I’m going to show you something most marketers would keep to themselves.
For the last few weeks, I’ve been looking at this map a lot.
Some parts are easy to explain:
Others are surprising:
There’s one part in particular I’ve been trying to figure out and so I’ve been spending a lot of time consuming content from the different regions where people consume my content. I figured that if I found anything interesting, I’d be able to write about it.
Savvy readers may notice, I’m doing that now.
But before I tell you about the Kollywood Cafe, I’ve got to explain one bit of context first. If you just want to read about the Cafe, make sure you skip to the section “Here’s Someone Who Did Something About It.”
An Overly Simplistic Way To Think About How Content Moves Online
If you spend much time online, you’ve probably seen a piece of media come at you from “out of nowhere.”
I’m probably not spoiling any secrets by telling you that this isn’t how it actually works — and if you don’t want to know about it you should just skip this section entirely.
What’s actually happening here is that people share links back and forth. If you build up a reputation online for sharing good links (or content about the content of those links,) you’ll attract a following of people who are interested in seeing those things. As you do more of it, it gets harder and harder to come up with “good content,” but because you’ve built up a reputation for having it, there are plenty of people who come out of the woodwork to help you keep it afloat.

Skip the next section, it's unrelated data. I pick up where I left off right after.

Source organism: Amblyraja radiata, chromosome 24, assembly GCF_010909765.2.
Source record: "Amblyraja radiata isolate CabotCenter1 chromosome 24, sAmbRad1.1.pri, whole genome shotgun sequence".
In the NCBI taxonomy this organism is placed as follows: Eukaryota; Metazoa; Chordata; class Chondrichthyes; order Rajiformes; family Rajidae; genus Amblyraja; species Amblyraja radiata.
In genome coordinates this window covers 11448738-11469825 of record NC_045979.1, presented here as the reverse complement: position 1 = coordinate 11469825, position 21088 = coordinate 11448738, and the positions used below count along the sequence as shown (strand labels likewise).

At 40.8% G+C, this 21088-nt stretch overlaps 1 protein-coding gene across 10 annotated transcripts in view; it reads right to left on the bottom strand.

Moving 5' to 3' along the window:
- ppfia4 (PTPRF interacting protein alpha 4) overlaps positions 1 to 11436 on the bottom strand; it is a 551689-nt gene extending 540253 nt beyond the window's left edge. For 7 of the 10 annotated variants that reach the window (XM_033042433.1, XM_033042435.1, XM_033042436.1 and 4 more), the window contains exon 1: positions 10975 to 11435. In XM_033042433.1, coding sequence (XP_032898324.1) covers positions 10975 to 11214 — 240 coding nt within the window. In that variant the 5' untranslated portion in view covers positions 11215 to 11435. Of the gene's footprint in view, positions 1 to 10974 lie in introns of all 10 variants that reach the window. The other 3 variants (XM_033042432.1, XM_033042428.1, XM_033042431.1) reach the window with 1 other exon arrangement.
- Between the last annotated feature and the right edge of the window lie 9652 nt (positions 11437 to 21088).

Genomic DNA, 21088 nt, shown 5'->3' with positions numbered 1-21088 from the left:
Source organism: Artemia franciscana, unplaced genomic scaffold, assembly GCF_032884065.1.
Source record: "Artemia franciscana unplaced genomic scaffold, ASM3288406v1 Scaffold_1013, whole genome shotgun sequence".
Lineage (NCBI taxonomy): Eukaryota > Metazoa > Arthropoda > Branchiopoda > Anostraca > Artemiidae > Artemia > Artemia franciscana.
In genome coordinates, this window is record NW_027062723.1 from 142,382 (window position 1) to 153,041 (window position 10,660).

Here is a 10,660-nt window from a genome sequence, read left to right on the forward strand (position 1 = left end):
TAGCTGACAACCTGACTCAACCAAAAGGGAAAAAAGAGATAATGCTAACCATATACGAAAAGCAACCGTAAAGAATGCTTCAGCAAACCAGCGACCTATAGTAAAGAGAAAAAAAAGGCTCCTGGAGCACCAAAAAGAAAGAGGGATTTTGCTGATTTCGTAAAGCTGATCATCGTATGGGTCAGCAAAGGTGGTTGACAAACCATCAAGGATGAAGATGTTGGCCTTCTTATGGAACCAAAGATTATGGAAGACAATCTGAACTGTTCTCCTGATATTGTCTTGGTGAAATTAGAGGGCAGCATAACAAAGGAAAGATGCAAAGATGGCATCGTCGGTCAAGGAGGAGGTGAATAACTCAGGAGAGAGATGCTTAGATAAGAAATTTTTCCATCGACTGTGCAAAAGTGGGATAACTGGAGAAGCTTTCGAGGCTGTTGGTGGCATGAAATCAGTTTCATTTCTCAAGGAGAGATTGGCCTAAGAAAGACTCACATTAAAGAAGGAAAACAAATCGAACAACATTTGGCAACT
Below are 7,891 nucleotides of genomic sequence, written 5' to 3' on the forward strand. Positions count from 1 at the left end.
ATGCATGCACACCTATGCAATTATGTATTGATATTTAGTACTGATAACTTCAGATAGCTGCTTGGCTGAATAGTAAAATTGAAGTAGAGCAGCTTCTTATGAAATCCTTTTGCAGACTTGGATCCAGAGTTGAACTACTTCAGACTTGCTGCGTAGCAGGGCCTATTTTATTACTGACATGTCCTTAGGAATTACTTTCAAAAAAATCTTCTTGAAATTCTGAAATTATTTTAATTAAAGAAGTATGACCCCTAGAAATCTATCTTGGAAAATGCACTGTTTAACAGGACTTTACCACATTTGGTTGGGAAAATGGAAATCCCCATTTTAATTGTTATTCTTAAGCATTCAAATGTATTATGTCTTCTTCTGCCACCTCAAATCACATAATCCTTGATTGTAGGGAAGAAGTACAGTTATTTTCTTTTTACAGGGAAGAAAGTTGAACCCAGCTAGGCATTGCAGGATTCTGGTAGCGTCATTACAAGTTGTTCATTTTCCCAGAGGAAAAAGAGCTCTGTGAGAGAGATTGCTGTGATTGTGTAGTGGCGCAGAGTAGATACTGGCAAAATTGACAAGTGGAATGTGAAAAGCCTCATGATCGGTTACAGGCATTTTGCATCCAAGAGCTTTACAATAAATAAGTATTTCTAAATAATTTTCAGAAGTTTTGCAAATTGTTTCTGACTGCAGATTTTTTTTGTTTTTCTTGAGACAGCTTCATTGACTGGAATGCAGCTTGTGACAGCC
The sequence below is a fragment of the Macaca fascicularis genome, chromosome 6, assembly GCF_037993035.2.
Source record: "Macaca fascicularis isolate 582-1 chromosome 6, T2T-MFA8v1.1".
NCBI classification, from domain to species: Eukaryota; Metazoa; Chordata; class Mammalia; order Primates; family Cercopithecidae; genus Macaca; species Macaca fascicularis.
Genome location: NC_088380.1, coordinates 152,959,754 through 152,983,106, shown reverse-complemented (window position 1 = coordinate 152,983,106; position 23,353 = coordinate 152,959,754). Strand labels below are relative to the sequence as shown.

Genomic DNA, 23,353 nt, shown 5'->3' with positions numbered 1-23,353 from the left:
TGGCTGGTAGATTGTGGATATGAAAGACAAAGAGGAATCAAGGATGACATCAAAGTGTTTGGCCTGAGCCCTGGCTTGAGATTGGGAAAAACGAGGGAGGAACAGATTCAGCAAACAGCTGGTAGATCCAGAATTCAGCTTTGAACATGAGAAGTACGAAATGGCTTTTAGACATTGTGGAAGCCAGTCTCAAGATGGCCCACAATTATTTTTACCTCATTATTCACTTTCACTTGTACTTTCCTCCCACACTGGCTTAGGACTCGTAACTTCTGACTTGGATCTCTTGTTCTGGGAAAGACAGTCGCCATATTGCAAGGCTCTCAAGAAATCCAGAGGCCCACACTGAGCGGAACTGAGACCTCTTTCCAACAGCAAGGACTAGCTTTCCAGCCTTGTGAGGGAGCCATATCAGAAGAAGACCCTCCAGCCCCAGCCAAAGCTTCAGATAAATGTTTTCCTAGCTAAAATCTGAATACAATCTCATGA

On August third, Lori White published this. A day earlier (August 2nd) a content aggregating account, Top Stories reposted an article I’m sure you’ve seen. You may know it as the FAQ page from the fine folks at Little Free Pantry or as this June 1st article.
Lots of people saw it, a lot of different ways.
In addition to looking at the timeline of the spread of a piece of content, you can pay attention to posts that suddenly have a lot more traffic than other posts. By doing that, you can easily identify the spot that you should pay attention to.
That’s how I noticed this.
Here’s Someone Who Did Something About It.
In “Now, Coimbatore has Tamil Nadu’s first sidewalk fridge to feed poor,” Komal Gauthman shares the story of how Kollywood Cafe took an opportunity to find a unique kind of corporate sponsorship.
Working with an NGO partner, Kollywood Cafe found an opportunity to put its leftover food to use.
They posted about it, to share information in their community — but they got something out of it for themselves, too.
Take a look at the number of reactions from that center post, the post about the food ATM. Compare it to the number of views on this article, an earlier bit of PR the company did.
I have just two questions.
Which one is doing more good for the world?
Which one is driving more sales?
When you act quickly on new ideas — new solutions to problems real people have, people notice. It’s not a gimmick, it works because it gives people something they are excited to support. It’ll (likely) work for every cause a person can reasonably believe a business might support — and the only trick is to make sure you present it in the right way.